A doctor considered an expert in the disease that killed a 16-year-old Oregon City boy told a jury Thursday that the boy could have been saved right up to the last minute if his faith-healing parents had sought medical care.

OREGON CITY — A doctor considered an expert in the disease that killed a 16-year-old Oregon City boy told a jury Thursday that the boy could have been saved right up to the last minute if his faith-healing parents had sought medical care.

Dr. Patrick O'Hollaren said Neil Beagley would be alive despite advanced kidney disease caused by a congenital problem that caused urine to back up into his body from birth.

"He could be standing here today, no question in my mind," O'Hollaren said. "It's just mind-boggling."

The teen's parents, Jeff and Marci Beagley, are on trial in Clackamas County on criminally negligent homicide charges in the June 2008 death of their only son.

The Beagleys are members of the Followers of Christ Church and reject doctors in favor of faith healing through prayer, anointing with oil and laying on hands.

Their granddaughter died in March 2008 of pneumonia and a blood infection that could have been treated, resulting in manslaughter charges against the Beagley's daughter, Raylene Worthington, and her husband, Carl Brent Worthington.

Another Clackamas County jury acquitted the Worthingtons of manslaughter in the death of their 15-month-old daughter, Ava, but found Carl Brent Worthington guilty of the lesser charge of criminal mistreatment.

The case against the Beagleys has become the second major test of Oregon law changed in 1999 to limit faith healing as a legal defense following a public outcry over a series of child deaths among members of the church.

Prosecutors called O'Hollaren to testify as an expert because he is considered one of the leading pediatric urologists in the nation and has reviewed the Beagley case.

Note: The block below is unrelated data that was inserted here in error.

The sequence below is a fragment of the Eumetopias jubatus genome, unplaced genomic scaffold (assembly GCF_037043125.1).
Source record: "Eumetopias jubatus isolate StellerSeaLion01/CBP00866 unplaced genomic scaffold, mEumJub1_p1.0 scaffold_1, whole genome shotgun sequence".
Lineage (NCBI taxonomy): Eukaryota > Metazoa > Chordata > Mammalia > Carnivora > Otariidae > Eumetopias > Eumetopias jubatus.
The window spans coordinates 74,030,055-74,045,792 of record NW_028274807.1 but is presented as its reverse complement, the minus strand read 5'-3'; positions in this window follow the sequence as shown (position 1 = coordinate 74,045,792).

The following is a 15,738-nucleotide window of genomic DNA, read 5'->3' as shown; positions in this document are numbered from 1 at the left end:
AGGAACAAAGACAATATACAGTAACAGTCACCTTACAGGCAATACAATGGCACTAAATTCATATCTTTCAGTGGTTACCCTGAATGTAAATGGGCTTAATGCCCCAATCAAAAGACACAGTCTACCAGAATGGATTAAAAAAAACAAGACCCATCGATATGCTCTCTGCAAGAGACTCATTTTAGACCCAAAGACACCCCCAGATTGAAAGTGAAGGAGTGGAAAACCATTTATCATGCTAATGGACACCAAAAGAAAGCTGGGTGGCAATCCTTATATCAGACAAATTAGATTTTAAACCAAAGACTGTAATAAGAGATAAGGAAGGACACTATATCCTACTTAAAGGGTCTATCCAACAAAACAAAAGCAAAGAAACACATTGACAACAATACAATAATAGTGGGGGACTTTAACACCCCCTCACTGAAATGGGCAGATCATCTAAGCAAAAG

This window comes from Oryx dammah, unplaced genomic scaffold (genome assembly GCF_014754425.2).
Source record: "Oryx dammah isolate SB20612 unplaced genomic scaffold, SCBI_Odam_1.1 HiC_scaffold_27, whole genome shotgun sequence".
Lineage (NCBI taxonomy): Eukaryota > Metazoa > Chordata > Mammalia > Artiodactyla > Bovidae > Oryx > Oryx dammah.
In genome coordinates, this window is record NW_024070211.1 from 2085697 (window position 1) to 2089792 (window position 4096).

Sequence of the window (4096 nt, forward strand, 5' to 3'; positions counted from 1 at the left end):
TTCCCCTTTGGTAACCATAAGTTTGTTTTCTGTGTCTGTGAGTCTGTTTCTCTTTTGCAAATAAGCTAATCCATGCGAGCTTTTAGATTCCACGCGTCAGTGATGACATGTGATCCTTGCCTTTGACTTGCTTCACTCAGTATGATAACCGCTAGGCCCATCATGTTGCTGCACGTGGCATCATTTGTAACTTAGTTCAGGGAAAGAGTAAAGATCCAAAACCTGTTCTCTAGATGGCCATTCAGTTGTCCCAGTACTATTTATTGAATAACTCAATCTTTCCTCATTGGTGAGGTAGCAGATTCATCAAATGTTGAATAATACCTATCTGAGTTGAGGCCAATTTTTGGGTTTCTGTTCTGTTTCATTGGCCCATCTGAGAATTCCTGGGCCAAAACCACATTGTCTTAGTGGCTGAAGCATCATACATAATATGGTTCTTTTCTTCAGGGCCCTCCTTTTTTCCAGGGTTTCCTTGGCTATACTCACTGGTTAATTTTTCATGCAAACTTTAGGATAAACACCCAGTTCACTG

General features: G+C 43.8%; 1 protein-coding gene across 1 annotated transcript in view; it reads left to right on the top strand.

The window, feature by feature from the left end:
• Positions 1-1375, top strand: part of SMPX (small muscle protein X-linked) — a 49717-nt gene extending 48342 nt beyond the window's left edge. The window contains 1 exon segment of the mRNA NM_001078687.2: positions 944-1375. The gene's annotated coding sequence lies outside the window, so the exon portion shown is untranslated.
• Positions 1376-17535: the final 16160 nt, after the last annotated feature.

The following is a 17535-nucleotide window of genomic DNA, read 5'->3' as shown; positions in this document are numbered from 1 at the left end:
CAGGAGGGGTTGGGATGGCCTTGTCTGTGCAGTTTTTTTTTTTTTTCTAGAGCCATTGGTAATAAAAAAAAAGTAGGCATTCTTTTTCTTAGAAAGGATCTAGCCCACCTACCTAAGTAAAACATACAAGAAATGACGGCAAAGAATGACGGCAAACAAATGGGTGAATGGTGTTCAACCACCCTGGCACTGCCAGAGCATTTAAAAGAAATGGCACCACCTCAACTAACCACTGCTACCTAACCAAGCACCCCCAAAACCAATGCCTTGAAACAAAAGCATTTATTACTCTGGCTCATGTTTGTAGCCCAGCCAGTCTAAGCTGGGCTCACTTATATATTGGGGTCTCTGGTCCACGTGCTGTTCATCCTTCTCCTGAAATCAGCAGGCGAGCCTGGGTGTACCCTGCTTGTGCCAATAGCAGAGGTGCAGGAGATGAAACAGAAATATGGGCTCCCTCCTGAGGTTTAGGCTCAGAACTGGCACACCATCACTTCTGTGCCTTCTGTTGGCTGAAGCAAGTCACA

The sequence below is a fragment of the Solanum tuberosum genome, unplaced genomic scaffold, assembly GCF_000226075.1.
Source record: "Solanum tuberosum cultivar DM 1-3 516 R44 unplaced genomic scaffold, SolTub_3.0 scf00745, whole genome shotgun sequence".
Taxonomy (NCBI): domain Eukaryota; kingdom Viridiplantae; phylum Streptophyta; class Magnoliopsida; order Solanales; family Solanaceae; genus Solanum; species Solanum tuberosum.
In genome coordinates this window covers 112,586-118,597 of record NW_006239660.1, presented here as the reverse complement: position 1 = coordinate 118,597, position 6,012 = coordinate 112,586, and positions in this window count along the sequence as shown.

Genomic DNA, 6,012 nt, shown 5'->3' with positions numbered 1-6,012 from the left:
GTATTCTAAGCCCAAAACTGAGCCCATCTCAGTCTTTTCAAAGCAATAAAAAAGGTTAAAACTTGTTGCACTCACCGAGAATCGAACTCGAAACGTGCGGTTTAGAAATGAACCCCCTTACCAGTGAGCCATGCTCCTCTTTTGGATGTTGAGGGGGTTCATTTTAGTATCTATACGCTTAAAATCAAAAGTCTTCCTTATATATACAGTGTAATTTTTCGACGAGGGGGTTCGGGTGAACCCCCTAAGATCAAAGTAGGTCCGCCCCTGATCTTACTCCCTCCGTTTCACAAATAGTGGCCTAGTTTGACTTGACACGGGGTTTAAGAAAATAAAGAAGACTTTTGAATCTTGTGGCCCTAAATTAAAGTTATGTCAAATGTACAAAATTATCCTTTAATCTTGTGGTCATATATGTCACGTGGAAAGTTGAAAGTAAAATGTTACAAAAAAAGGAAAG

O'Hollaren said Neil Beagley suffered from an obstruction of the urethra near the bladder that restricted the flow of urine. Typically the congenital problem is discovered during prenatal care with ultrasound of the fetus or shortly after birth, and is treated immediately and monitored for the rest of a patient's life.

O'Hollaren said he had never seen the problem go undetected before age 3, and it was remarkable that Neil Beagley had survived until 16.

Prosecutors have noted that Neil Beagley never saw a doctor, and his mother, Marci, never had any prenatal care. The teen was home-schooled most of his life.

Also testifying Thursday for the prosecution was Dr. Clifford Nelson, the deputy state medical examiner who conducted the autopsy of Neil Beagley.

Nelson, a pathologist, said the teen's bladder contained about 800 milliliters of urine — nearly a quart — which is about four times more than the amount it takes in the average person to trigger the need to use the bathroom.

Over time, the excess urine had enlarged the boy's bladder, along with the ureters leading to the bladder from the kidneys, and contributed to fluid buildup that enlarged his heart to about twice the normal size, Nelson said.

His kidneys were down to about 5 percent of normal function before he died, said Nelson, adding that he also had never seen a case like this involving a teenager.

Defense attorneys Wayne Mackeson and Steve Lindsey questioned Nelson about comments made to the media following the autopsy indicating that Neil Beagley must have suffered excruciating pain before he died.

"You said, 'I'd imagine he was in a lot of pain.' That's not true," Mackeson said.

"That was an error," Nelson responded.

Nelson said he based those comments on his examination of the size of the bladder, but later learned the teenager likely did not suffer extreme pain because he had become accustomed to it over time.

The defense plans to call its expert witnesses Monday.